Book Reviews: Empress Of The Night, London’s Strangest Tales: Historic Royal Palaces, & Clash of The Financial Pundits

Hello everyone,

it’s review day again. Here are today’s books:

Empress Of The Night by Eva Stachniak
Empress Of The Night is one of those books that you will either love or hate. What’s so divisive about it? It’s writing style. The idea of the book is simple and poignant. Catherine II, Empress of All the Russias, is dying. In her last moments, she reminisces about her life and the decisions she’s made. If you’re expecting a regular, structured plot, with its own beginning, events in chronological order, and end, with the occasional flashback thrown in, you’re gonna be very disappointed. Although the book follows some sort of chronological order – the first section describes a young Catherine arriving at the Russian court and her rise to the throne; the second her love for Potemkin; and the third her relationship with her grandchildren, especially her designated heir Alexander – the narrative is very disjointed and incoherent. There’s a reason for that. In your last moments, you remember all sorts of things. Dreams. Mistakes. Ambitions. Aspirations. Regrets. Hopes. Loved ones long gone. Loved one you’ll leave behind. Your life will pass you by, but will it do so in a clear way, and in a chronological order, or as hazy memories that chase one another? I believe the latter is true, which is why I think Stachniak made the right choice in writing the book the way she did. It wasn’t easy to get into it, though. At first, the incoherence annoyed me a lot, but 1/3 through the book, I started to really enjoy it. I finally started relating to Catherine, understanding her choices and what made her act the way she did. By the time I reached the end, I couldn’t put the book down. And when it was over, I wished Catherine had shared more memories with us, so the book would have lasted even longer.
However, I also wish Stachniak had put more emphasis on her political machinations and polices. Instead, the focus is more on her love and family life. Other people may actually appreciate this insightful view into Catherine’s feelings rather than her political affairs. After all, so many books focus on the latter. The job of a novelist instead is to make her characters come to life with all their flaws and merits. Oh, and although Empress Of The Night is a sequel to Stachniak’s previous work about Catherine II, The Winter Palace, you don’t need to read that as well to follow this new story. But if, like me, you loved this book, you will want to pick that one up too. I already did. 🙂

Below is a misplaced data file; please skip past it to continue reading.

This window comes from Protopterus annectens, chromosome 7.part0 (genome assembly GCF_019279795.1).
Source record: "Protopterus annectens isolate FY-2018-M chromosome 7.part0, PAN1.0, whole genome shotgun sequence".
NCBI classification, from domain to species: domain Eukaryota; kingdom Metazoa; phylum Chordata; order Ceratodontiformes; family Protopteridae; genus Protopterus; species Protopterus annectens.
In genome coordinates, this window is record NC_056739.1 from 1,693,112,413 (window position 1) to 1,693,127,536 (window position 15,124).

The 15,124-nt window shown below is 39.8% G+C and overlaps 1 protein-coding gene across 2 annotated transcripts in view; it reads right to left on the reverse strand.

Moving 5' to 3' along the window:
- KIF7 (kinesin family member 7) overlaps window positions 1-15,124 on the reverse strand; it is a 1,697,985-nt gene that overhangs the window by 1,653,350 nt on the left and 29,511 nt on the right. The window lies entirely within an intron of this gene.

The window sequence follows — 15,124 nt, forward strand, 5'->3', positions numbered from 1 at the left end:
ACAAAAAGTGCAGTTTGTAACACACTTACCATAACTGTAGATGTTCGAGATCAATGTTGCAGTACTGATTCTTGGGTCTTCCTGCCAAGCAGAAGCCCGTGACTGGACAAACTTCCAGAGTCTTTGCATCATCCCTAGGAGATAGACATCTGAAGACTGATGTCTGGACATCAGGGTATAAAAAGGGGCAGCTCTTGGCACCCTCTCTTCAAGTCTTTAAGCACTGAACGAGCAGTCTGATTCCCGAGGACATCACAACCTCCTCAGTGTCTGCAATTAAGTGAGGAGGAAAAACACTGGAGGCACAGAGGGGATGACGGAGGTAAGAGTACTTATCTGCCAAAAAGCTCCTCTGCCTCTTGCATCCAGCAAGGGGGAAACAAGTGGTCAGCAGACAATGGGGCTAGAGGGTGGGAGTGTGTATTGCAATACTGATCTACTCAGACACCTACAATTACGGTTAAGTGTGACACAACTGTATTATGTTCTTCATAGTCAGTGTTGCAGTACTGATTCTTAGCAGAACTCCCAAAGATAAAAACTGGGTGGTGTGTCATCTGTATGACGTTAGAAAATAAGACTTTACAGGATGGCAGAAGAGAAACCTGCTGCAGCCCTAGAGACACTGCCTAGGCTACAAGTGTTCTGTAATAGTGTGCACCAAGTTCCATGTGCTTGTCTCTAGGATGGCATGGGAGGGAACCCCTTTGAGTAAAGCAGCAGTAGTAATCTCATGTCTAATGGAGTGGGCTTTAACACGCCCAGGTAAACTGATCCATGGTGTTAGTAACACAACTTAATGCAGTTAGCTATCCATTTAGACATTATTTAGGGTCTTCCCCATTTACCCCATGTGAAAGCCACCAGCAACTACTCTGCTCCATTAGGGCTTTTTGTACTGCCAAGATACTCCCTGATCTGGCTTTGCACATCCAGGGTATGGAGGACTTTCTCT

Available at: Amazon
Rating: 4.5/5

London’s Strangest Tales: Historic Royal Palaces by Iain Spragg
Being both a Londophile and a history geek, I obviously couldn’t pass up the chance to read this little volume, chock full of strange and fascinating tales about the five historic royal palaces in the British capital: The Tower of London, The Banqueting House, Hampton Court, Kensigton Palace, and Kew Palace. In its page you’ll encounter spiders and kangaroos infestations, a disappearing mosque, a misplaced sceptre, bold escapes from the Tower, ingenious thefts and much more. Each story takes up only one or two pages, so if it’s the minute details about every occurrence that you’re interested in, you won’t find them here. But that’s not what this book is about. Instead, this is simply a collection of trivia, written in a very engaging and witty way, that will allow you to spend a pleasant afternoon and show off your knowledge to your friends next time you visit one of these palaces together. Because of the colloquial and funny writing style, which will make you laugh out loud a few times, the book will attract both history nerds and causal readers who are into unusual, but real, stories. A must read for any London and history fan.
Available at: Amazon
Rating: 4/5

Clash Of The Financial Pundits by Joshua M. Brown and Jeff Macke
If you’re thinking of investing your saving, or already are, then this book is a must read. Investing always carries with it an element of risk but, with the right knowledge, you can mitigate it and reap the maximum benefits. But in this day and age, in which we are bombarded with all kinds of contradicting information at every hour of the day and night, how do we figure out what information is useful, and which one misleading or false? Enter financial experts Brown and Macke. In this small book, the authors explain the history of punditry, how pundits operate, how to distinguish the ones who are really knowledgeable and dedicated to give you the best financial advice they can from those who are just interested in making a quick buck at your expense, and how to evaluate the information you come across every day. The book also features several interviews with financial experts such as Jim Cramer, founder of and Henry Blodget, editor and CEO of The Business Insider, who share their own experiences and stories about being a pundit. Their answers shed an interesting light on the financial world and how oundits deal with the challenges they face and the mistakes they make. After all they’re people, just like us. Overall, this book does a great job at educating the average Joes and Janes about the finance world and, particularly, finance media, so that they can make the best decisions about how to invest their savings and reach financial independence. Highly recommended.
Available at: amazon
Rating: 4/5

Which one of these books would you like to read?

Disclaimer: I received these books in exchange for my honest opinion. In addition, this post contains affiliate links.

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